Mickey Hart on Rhythm Devils, sampling the Big Bang and the healing power of music

Page 2 of 2

The author of a handful of books and a drummer on more albums than most other percussionists of his time and through to the present, Hart and his accomplishments speak for themselves. We spoke with Hart, who continues to give a great deal to his fans and to the world at large, about drumming, Francis Ford Coppola, and healing through music.

Westword: Your father was a drummer. What were some important lessons you learned from him as a musician?

Mickey Hart: My mom was a drummer, too. She showed me the rudiments of drumming when I was I old enough to take direction, probably about six or seven years old. She taught me the basic rudiments of it, and I started listening to Latin music and music that came from the rainforest and pygmy music and music from Africa and the rest of the world. So I was influenced by a lot of different kinds of music. I had a full meal.

I was really in love with the rhythm in things, not necessarily just in music. I loved to watch patterns in the surf, in the city, the cars -- the whole rhythmscape. I guess I was encoded with working with time, and of course there's no better way to do that than to become a rhythmist. It all kind of worked out perfectly for me. It's part of my musical DNA. I couldn't really imagine doing anything else with my life.

Who dubbed you and Bill Kreutzmann "The Rhythm Devils," and do you know why?

The relationship between me and Bill is really special. We don't play the same way, but we imagine the groove in exactly the same place. We really love each other and trust each other -- he's my partner. It's just a combination of things that happens. It's magic. You know, we don't really talk about it. It just happens, and we don't want to demystify it or anything for ourselves. It lives in a very special place. He's one of the best drummers in the world, and I totally respect his playing. He's an amazing drummer, and we're still friends after all these years.

Jerry [Garcia] named us. One night we were playing together, and we walked off the stage and walked back there, and I gave him the baton and said, "Your turn." And he said, "Man, you guys played like devils. You guys are like rhythm devils." I guess somebody overheard that and then started calling us rhythm devils. I think that was the birth of Rhythm Devils. We were playing in the "Devilirium" -- that's our playpen.

How did you discover the work of Babatunde Olatunji, and what about his music struck a deep chord with you?

Olatunji was the first music I heard from West Africa -- the powerful trance music of the Orishas, the gods of West Africa that came to the United States. He made a record in 1959 called Drums of Passion, and that album was a mixture of deep African grooves and chant. It was talking drum -- a variable-pitched drum that was on it. I had never heard one before. It was real dance music, and it was magnetic. I've been on that trail forever. Olatunji turned out to be a really beautiful man, the godfather of my daughter, actually, and a dear friend his whole life.

He was a major influence on the drumming movement here in America. He influenced Carlos Santana, Coltrane, Dylan, Baez -- anybody who came into contact with Baba was never the same. So he was a major influence on me, like Tito Puente or Alla Rakha, the great Indian drummer. These were great maestros that came into my life, and I brought them into the Grateful Dead scene so all our fans, all the Deadheads, could get a taste, an earful of the real thing.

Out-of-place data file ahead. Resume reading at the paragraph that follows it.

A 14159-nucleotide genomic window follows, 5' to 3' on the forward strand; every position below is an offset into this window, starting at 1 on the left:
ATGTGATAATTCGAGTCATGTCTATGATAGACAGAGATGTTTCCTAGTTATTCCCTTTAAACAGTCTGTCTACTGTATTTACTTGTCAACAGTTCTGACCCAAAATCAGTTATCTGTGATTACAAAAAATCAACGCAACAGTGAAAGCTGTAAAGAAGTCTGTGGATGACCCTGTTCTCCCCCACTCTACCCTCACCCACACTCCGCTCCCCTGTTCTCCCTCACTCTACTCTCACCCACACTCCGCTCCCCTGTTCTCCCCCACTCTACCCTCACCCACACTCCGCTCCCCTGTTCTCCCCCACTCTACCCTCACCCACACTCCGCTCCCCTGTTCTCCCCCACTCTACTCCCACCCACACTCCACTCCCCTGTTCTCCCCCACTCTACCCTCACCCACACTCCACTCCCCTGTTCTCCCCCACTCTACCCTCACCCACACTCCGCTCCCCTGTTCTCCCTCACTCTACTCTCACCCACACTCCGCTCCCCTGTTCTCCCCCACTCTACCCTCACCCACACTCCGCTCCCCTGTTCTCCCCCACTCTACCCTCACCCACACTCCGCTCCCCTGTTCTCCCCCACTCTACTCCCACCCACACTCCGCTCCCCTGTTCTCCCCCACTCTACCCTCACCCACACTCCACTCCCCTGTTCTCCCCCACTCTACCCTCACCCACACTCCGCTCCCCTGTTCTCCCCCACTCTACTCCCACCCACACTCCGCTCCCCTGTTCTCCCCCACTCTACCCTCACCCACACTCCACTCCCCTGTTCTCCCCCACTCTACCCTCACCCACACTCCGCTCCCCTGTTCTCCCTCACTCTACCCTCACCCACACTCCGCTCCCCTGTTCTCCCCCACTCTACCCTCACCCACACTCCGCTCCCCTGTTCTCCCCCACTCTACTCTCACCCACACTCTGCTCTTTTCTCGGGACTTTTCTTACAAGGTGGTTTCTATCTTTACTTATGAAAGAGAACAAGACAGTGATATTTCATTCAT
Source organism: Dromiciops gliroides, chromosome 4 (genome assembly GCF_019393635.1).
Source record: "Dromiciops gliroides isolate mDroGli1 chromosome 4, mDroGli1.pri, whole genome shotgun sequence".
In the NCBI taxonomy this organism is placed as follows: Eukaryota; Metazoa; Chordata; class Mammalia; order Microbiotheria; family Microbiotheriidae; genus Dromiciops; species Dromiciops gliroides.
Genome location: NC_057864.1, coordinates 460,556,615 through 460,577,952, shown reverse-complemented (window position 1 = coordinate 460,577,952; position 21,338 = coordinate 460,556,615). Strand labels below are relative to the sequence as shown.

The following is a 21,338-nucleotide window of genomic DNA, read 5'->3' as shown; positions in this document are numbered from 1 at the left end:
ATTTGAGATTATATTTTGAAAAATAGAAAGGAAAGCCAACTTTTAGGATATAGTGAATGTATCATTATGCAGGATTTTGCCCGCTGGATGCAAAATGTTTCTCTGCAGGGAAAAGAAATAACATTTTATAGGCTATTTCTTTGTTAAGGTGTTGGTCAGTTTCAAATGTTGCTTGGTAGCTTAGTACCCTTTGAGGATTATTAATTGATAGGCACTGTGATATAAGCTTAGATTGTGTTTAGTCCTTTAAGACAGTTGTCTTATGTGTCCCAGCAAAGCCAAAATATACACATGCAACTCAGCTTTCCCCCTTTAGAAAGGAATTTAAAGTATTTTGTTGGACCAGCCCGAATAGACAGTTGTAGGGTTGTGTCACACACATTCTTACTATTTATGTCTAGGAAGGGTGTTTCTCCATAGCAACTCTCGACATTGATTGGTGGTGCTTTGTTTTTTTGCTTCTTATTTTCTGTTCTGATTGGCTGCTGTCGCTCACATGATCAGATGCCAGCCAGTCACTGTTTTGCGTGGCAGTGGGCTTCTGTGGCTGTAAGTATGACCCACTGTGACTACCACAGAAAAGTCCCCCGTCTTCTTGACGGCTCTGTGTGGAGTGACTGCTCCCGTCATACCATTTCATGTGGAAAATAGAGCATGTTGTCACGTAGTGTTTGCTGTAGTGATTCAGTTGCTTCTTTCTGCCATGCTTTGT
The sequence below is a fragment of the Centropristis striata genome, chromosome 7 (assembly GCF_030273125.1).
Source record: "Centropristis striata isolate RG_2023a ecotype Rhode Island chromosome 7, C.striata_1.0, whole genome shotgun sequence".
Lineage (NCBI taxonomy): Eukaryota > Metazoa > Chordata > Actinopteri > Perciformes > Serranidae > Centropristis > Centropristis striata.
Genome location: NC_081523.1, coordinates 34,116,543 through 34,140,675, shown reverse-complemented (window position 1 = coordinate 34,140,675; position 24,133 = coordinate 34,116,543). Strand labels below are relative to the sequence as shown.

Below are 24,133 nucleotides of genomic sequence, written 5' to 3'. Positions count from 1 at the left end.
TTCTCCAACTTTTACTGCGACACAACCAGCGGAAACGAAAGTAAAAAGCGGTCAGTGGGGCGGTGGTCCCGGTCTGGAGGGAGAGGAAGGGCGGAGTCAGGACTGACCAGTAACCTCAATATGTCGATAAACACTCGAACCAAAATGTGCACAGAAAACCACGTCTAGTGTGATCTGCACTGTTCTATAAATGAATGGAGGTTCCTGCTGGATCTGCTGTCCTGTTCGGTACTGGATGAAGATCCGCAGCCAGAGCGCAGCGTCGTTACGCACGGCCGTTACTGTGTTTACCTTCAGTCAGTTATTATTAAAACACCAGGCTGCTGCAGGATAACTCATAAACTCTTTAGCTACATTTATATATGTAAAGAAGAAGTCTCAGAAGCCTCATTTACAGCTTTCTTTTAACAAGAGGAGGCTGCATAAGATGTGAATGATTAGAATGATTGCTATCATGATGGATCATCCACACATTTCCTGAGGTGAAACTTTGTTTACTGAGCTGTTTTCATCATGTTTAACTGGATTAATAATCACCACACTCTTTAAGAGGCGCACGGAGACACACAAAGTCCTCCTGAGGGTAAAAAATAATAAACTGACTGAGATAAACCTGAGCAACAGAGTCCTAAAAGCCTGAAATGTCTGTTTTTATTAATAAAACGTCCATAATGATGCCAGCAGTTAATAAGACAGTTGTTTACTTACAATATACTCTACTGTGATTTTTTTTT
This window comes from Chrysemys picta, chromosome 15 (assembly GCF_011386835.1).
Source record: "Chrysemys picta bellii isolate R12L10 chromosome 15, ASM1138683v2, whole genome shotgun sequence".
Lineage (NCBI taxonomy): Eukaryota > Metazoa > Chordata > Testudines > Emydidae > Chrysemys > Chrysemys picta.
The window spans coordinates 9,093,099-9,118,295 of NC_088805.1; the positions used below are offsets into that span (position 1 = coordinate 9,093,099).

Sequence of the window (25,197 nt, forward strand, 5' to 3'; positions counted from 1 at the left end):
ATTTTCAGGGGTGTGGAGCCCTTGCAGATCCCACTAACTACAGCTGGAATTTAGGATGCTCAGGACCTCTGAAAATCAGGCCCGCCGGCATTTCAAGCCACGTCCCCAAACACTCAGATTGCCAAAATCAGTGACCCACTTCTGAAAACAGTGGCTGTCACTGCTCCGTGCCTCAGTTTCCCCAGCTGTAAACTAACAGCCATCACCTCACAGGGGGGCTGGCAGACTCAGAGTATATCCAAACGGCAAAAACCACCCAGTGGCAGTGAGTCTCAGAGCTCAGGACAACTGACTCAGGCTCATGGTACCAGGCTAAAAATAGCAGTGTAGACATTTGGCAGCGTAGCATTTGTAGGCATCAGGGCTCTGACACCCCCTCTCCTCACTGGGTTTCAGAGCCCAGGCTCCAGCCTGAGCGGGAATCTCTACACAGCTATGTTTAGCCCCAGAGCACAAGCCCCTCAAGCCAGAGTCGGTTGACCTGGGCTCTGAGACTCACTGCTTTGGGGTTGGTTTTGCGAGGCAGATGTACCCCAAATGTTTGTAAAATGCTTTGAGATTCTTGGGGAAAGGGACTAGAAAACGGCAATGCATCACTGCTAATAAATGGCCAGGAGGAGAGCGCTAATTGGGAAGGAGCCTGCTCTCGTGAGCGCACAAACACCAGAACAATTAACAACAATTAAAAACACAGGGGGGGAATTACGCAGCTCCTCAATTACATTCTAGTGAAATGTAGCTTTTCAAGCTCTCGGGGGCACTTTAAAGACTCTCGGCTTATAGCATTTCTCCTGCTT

What do you feel were some important lessons about rhythm and drumming that you learned from Olatunji, and what do you feel he specifically brought to Planet Drum?

The thing is that Baba always believed that music was life and life was music, that music mediated everything. Without music, as a human, you would die. You would shrivel up emotionally and you have no worth. He believed there should be a drum in every home. He was a real believer. Back then, that thought was impossible. Now djembes are like guitars. Every other family has a djembe or something; it's not as far-fetched an idea.

He understood the power of rhythm to bring people together in peace. That was something he could really elucidate, and he could speak eloquently about it. In his village in Africa, there was always music and there was always dance. There was never dance without a drum or a drum without a dance -- they were inseparable. And music was the mediator of everything. When the music stopped, stuff started getting weird, and when music began, things started to flow again.

I think, in the larger sense, besides his great playing and singing -- he was actually primarily a great vocalist and also a fine drummer, so he was a double threat that way. He had great pipes, and he could sing and chant. He was a very personable and friendly man. Very classy guy, very kind. All of that came out in the way he drummed, so it wasn't a lesson. Those were the kinds of things I learned from Baba -- very soft, so these grooves were able to ooze love. Those were the things that I got from Baba. The only way to get something like that is to see something like that in action.

KEEP WESTWORD FREE... Since we started Westword, it has been defined as the free, independent voice of Denver, and we'd like to keep it that way. With local media under siege, it's more important than ever for us to rally support behind funding our local journalism. You can help by participating in our "I Support" program, allowing us to keep offering readers access to our incisive coverage of local news, food and culture with no paywalls.
Tom Murphy is a writer, visual artist and musician from Aurora, Colorado. He was a prolific music writer for Westword and a documenter of the Denver music scene.